Coco View Resort

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Roatan 2018

 In February three of the Donkey Divers went to Roatan, one of the bay island that are part of Honduras. In the past we spent a week at Fantasy Island and Anthony's Key Resorts but more recently we have started staying at Coco View Resort. This was the second visit for Kim and I and Wally's fourth visit to this resort. They have a nice cozy facility. Everyone there is very friendly. They think of their guests as family. In fact, when our boat that brought us from the main island to smaller island that CocoView is on, the new manager and his wife on the docks with open arms saying, "Welcome home, everyone." I think everyone on our boat were returning guests. They get a lot of retuning guests so that says something about the resort. If stay at the resort 5 times, you officially a "Coco Nut". Wally will qualify on his next visit. If you stay there 9 times, your tenth visit is free of charge! two of the people there this week qualified for their free visit on their next trip. There were even a hand full of people there this week who had been there more than 20 times. The food is great (and included with the package). Their dive staff is great and they have a really nice house reef that you can dive any time you want, as many times as you like. The house reef contains wreck, the Prince Albert and an airplane wreck as well as two beautiful walls covered in healthy coral and full of marine life like lobster, rays, eels, turtles and hundreds of types fish.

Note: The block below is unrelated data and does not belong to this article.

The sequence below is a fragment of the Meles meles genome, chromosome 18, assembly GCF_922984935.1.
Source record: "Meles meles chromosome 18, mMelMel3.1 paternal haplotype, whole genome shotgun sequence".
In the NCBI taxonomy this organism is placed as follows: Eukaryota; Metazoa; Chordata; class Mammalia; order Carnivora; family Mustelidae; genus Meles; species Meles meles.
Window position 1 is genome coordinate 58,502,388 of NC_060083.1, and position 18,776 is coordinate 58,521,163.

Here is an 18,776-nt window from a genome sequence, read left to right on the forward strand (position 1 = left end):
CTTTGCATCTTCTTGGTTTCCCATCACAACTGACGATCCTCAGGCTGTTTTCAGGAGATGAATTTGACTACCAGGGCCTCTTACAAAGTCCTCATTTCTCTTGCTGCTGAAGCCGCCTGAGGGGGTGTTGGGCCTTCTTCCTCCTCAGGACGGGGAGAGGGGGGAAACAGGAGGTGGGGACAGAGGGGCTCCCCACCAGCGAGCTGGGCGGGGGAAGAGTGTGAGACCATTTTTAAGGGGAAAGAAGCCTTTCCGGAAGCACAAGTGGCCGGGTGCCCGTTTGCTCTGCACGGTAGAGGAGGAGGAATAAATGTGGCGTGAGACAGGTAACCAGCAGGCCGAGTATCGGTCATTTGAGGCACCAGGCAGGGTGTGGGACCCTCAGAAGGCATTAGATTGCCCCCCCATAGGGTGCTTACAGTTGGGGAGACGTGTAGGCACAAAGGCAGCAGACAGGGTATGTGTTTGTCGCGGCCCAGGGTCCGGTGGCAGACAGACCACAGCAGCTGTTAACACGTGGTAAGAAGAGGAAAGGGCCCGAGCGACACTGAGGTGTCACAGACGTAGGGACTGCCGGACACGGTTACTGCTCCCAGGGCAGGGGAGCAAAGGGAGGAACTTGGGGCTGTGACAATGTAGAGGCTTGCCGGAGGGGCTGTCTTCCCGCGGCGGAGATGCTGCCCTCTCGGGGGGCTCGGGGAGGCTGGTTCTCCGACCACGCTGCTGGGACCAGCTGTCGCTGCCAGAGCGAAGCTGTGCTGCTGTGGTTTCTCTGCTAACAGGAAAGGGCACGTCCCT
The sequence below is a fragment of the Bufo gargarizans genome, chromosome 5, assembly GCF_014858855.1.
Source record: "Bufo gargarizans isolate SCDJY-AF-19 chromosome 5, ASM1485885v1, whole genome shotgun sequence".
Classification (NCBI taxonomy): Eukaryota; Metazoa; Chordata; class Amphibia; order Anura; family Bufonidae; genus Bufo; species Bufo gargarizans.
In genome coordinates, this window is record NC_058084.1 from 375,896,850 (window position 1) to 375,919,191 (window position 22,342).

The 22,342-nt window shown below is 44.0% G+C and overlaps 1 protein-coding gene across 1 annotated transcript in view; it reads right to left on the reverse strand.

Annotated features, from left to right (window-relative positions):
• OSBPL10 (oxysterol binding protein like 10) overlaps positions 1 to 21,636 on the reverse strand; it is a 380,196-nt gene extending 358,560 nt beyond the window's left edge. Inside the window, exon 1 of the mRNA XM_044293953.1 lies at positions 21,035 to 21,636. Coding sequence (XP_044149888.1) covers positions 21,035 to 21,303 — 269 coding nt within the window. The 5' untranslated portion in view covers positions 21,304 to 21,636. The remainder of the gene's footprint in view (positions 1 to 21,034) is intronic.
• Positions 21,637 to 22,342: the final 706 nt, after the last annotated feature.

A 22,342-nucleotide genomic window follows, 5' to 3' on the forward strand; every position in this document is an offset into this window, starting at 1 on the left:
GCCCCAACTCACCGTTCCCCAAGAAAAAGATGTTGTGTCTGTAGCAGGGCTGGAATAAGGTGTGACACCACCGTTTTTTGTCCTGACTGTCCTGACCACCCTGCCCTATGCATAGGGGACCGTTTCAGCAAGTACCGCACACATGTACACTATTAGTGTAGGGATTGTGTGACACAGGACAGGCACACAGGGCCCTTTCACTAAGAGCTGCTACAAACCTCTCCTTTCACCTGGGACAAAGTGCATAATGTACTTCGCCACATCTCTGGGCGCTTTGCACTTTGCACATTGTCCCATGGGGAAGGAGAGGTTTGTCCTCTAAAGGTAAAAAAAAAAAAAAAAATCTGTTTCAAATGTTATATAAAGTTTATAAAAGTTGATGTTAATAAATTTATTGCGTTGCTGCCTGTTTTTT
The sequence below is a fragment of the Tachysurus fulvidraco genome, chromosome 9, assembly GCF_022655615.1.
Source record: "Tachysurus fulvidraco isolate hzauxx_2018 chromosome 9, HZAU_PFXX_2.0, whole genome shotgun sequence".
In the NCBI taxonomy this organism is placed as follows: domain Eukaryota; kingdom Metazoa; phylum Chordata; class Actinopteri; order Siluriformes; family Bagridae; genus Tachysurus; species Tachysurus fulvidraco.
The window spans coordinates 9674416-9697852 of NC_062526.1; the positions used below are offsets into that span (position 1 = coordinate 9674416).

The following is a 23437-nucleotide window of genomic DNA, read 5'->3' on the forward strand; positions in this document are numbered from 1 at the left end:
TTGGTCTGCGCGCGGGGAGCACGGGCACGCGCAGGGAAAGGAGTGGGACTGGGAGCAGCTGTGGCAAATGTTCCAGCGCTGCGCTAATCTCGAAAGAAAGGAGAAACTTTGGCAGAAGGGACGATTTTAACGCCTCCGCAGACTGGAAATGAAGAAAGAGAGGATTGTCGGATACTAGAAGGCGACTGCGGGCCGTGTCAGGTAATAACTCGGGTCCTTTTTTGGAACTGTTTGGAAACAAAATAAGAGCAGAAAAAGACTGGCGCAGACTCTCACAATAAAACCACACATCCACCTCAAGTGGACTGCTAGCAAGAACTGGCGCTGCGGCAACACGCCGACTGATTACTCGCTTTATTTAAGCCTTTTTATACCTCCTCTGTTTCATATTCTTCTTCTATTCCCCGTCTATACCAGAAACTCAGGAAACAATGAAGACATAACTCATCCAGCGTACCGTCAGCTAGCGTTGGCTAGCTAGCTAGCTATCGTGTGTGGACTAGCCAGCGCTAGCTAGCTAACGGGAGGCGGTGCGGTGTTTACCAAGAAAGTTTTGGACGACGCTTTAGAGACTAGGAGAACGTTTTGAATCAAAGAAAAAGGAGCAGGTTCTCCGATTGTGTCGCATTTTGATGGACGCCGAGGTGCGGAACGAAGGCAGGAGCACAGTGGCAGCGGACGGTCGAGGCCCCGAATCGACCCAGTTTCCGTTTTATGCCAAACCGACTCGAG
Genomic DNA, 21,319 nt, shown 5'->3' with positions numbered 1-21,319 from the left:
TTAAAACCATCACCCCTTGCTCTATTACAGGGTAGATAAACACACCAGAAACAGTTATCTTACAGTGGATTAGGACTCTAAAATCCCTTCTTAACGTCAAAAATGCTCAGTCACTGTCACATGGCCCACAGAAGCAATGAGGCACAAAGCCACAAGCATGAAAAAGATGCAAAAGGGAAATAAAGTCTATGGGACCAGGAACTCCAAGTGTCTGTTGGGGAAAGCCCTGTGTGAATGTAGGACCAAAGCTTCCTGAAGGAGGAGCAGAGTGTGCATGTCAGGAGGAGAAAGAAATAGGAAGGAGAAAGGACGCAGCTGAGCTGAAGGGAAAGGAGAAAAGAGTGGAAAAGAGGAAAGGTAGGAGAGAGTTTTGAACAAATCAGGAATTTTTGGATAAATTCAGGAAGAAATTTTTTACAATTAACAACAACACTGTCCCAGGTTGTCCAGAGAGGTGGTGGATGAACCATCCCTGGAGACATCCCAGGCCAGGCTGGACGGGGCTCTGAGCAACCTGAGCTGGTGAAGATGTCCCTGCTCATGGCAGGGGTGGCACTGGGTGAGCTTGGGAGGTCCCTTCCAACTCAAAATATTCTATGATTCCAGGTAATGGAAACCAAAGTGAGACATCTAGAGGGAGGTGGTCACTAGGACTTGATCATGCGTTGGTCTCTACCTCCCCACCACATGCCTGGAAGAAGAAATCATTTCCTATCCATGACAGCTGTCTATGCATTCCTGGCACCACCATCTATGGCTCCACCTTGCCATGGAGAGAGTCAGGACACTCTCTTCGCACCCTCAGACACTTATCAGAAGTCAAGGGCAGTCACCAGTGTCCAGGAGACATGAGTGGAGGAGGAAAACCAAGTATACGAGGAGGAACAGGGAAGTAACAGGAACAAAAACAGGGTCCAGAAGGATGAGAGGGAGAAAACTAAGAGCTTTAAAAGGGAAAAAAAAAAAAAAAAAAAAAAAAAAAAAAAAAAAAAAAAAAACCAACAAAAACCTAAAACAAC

We had a great time diving this week and gained a few pounds on the great food they served.

Below, you can see some of pictures I took this week.

Click on the thumbnails below to see the full size pictures. Then click the "BACK" button on your browser to return to this page.

Kim and I met up with Wally in Miami. He was able to get out of snowy Chicago in time to make our connecting flight from Miami to Roatan. The water here is so crystal clear that we could sit on our balcony and watch fish.
Kim and I at the first sunset of this trip.
So many fish that at times it was hard to see dive buddies.
Gorgonian Sea Fans on top of the wall silhouette against the surface of the ocean.
A Flamingo Tongue Snail crawling up a piece of coral.
Colorful coral. The translucent vessel coral stands out against the earth tones of the coral in the background.
Three Atlantic Spade Fish swam past us on our second dive.
A well camouflaged Scorpion Fish hides in plain sight on the coral. can you see him? If you can't see him in the enlarged picture, return to this page by hitting your browser's BACK button and then click on this link.
More colorful coral on the wall.
A Blue Hamlet hangs out next to an underwater memorial.
A large Banded Shrimp hiding on a barrel sponge.